He sings frequently of the women he has known and loved, sometimes with humour, sometimes with regret (Caught the Old Coon, Little Old Mama and Rock Me Baby.)
Effectively, Memphis Slim points up the poignancy of the one blues by placing it in juxtaposition with another very different mood, permitting the one to flow into the other without the customary break. Customary, that is, on record but not so in the places where he used to play at the time when the original incidents occurred. The three-minute record has imposed its own severe limitations on the blues, forcing the characteristic length of a blues composition to fit the standardised duration of the ten-inch phonograph disc. The long-playing record should have freed singers of this abbitrary restriction but Memphis Slim is one of the few blues artists who has realised and exploited this potential of the LP. In this respect the three blues entitled Little Old Mama, Rock Me Baby and In The Evening which are incorporated in one continuous composition are a rare instance of a full use of the extended medium.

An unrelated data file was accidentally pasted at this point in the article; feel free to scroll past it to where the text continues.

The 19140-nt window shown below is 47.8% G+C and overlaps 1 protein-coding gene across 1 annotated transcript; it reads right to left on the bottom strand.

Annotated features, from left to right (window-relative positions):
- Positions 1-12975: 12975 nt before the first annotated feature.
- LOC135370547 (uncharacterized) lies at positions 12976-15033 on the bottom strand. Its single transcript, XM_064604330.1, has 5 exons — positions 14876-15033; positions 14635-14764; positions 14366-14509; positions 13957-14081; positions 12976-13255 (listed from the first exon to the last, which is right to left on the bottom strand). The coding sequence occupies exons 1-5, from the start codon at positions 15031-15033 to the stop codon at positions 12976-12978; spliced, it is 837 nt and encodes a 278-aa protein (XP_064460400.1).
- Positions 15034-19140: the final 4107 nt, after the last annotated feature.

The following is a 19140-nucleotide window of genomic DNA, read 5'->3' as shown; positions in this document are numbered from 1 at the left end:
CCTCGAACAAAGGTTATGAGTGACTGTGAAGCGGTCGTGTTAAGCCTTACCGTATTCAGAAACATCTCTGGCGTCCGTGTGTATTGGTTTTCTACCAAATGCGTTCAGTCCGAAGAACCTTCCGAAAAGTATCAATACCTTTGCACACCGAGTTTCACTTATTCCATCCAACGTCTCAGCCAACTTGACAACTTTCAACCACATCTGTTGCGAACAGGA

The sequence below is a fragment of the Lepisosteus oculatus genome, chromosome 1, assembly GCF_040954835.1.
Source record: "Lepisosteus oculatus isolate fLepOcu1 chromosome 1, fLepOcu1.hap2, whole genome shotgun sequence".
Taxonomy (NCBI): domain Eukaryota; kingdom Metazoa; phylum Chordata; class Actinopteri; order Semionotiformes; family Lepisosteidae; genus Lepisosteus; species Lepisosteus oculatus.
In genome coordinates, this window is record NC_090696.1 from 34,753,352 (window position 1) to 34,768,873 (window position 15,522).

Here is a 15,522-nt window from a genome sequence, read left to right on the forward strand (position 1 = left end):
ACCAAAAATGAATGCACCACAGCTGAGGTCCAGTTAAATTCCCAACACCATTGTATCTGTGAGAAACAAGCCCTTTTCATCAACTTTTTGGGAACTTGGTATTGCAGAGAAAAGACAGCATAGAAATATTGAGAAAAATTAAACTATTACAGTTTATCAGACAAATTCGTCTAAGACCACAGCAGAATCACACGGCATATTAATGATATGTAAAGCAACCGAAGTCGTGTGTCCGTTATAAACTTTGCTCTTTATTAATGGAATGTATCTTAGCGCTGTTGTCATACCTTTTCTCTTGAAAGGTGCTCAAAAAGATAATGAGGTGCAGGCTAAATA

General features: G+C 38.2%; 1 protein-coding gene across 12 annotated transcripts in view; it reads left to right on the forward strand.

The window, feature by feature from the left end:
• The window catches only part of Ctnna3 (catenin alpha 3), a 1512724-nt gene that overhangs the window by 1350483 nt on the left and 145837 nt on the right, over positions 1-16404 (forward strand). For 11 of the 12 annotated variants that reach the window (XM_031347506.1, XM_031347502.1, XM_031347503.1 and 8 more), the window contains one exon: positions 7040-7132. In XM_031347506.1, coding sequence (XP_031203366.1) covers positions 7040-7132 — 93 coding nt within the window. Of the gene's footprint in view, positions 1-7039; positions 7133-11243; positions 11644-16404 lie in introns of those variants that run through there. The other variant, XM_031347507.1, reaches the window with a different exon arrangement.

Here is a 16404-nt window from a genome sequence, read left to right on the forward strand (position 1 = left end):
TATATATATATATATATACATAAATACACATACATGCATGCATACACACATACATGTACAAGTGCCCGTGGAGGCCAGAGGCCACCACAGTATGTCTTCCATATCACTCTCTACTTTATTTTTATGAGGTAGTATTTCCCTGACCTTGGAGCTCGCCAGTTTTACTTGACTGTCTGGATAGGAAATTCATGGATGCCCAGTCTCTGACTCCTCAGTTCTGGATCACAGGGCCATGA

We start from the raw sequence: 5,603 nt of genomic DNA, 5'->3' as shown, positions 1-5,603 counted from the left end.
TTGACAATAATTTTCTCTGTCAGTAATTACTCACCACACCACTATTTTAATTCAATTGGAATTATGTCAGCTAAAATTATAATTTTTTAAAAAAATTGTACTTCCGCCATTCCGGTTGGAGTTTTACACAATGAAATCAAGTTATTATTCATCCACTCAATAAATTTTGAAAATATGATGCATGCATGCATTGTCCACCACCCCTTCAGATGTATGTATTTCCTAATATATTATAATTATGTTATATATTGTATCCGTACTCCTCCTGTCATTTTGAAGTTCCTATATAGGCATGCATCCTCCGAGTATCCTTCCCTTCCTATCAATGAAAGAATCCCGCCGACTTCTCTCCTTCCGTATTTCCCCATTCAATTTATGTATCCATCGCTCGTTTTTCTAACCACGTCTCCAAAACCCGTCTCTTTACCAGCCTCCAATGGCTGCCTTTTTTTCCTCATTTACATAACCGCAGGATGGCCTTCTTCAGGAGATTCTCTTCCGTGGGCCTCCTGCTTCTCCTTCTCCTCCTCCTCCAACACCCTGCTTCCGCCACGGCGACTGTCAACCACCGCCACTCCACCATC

With its many other verses and comments and with its piano solos and interchange with Alexis Korner’s guitar it is rare cante fable of the blues. It shows Memphis Slim’s unusual capacity to perceive and to use the fullest potential of a medium and is incidentally, a clue to his success where others have been wanting in bringing the blues to the new media. This collection compiled from a mammoth session at the threshold of his new career is a timely tribute to a major ambassador of the blues.